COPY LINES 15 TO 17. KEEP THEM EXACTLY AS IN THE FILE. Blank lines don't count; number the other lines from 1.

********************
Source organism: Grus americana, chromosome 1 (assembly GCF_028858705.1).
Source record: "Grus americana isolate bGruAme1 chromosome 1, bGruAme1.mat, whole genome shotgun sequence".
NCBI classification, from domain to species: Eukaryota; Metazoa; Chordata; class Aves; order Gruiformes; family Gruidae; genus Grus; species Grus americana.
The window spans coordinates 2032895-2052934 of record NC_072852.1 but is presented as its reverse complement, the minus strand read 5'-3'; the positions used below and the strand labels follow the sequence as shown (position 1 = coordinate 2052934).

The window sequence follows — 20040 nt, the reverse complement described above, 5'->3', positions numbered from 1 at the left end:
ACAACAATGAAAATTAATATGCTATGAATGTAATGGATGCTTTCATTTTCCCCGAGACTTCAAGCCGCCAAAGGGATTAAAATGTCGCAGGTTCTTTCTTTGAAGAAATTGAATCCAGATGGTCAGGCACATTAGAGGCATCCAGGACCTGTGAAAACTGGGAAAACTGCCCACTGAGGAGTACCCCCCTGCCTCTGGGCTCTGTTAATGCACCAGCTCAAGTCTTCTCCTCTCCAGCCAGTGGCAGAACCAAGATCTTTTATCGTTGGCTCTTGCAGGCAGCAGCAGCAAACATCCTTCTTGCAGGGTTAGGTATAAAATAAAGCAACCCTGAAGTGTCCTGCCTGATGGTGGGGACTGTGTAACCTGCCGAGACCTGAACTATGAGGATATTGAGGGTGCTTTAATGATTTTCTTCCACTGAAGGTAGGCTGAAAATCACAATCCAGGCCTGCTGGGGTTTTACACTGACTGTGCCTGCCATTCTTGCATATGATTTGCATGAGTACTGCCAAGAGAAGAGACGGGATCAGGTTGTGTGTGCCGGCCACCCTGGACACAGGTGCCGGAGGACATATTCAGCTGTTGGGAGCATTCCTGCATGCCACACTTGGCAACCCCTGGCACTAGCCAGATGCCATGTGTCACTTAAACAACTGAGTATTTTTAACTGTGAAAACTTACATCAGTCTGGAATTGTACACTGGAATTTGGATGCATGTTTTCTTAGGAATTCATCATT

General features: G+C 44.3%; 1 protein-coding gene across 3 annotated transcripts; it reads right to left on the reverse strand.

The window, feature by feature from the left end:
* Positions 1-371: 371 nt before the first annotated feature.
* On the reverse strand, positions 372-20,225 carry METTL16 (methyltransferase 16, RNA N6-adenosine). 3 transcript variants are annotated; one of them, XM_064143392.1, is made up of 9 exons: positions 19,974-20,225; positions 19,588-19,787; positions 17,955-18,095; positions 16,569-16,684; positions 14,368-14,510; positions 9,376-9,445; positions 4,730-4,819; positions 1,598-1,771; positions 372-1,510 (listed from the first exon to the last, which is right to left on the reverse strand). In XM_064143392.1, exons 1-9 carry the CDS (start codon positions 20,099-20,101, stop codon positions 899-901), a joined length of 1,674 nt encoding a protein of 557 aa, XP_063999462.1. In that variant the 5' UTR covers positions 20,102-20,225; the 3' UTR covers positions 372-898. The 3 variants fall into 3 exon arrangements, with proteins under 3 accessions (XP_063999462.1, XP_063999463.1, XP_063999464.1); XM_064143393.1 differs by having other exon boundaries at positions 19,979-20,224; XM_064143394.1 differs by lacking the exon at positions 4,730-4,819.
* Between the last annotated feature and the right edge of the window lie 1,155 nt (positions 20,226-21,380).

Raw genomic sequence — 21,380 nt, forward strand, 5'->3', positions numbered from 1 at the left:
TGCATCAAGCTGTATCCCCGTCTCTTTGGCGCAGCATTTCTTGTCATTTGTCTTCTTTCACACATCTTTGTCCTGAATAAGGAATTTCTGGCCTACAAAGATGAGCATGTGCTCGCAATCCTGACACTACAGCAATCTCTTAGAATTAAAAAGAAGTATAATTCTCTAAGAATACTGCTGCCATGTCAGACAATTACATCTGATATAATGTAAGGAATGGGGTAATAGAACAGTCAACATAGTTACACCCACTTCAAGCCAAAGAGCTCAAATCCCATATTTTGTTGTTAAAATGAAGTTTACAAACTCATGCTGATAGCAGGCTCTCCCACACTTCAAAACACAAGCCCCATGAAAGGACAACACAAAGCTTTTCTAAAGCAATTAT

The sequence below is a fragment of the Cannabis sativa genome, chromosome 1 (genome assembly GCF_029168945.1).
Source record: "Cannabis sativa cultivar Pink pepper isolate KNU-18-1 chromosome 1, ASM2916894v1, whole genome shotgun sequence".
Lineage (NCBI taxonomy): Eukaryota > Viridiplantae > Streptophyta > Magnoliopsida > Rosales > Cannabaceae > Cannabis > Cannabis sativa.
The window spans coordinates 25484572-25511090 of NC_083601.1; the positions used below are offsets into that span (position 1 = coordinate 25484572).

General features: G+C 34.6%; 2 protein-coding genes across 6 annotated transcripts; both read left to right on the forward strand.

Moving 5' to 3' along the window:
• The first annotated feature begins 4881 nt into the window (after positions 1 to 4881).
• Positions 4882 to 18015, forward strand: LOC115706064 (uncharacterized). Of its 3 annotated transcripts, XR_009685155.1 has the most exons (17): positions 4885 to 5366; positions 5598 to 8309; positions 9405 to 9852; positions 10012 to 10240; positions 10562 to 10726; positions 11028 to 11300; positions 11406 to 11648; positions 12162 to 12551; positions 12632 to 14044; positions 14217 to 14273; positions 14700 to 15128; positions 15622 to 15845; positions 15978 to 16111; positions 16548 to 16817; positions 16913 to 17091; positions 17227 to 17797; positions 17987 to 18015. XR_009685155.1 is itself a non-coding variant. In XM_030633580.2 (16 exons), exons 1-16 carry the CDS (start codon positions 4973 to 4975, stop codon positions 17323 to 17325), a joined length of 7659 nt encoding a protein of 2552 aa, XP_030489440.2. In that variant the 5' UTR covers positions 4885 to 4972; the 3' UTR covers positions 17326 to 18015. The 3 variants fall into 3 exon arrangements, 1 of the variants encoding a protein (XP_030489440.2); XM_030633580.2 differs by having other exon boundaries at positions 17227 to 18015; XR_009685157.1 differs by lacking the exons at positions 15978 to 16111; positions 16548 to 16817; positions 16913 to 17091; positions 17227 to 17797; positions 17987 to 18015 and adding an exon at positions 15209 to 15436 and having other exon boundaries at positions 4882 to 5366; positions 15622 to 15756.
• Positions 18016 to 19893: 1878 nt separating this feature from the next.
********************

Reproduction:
Source record: "Cannabis sativa cultivar Pink pepper isolate KNU-18-1 chromosome 1, ASM2916894v1, whole genome shotgun sequence".
Lineage (NCBI taxonomy): Eukaryota > Viridiplantae > Streptophyta > Magnoliopsida > Rosales > Cannabaceae > Cannabis > Cannabis sativa.
The window spans coordinates 25484572-25511090 of NC_083601.1; the positions used below are offsets into that span (position 1 = coordinate 25484572).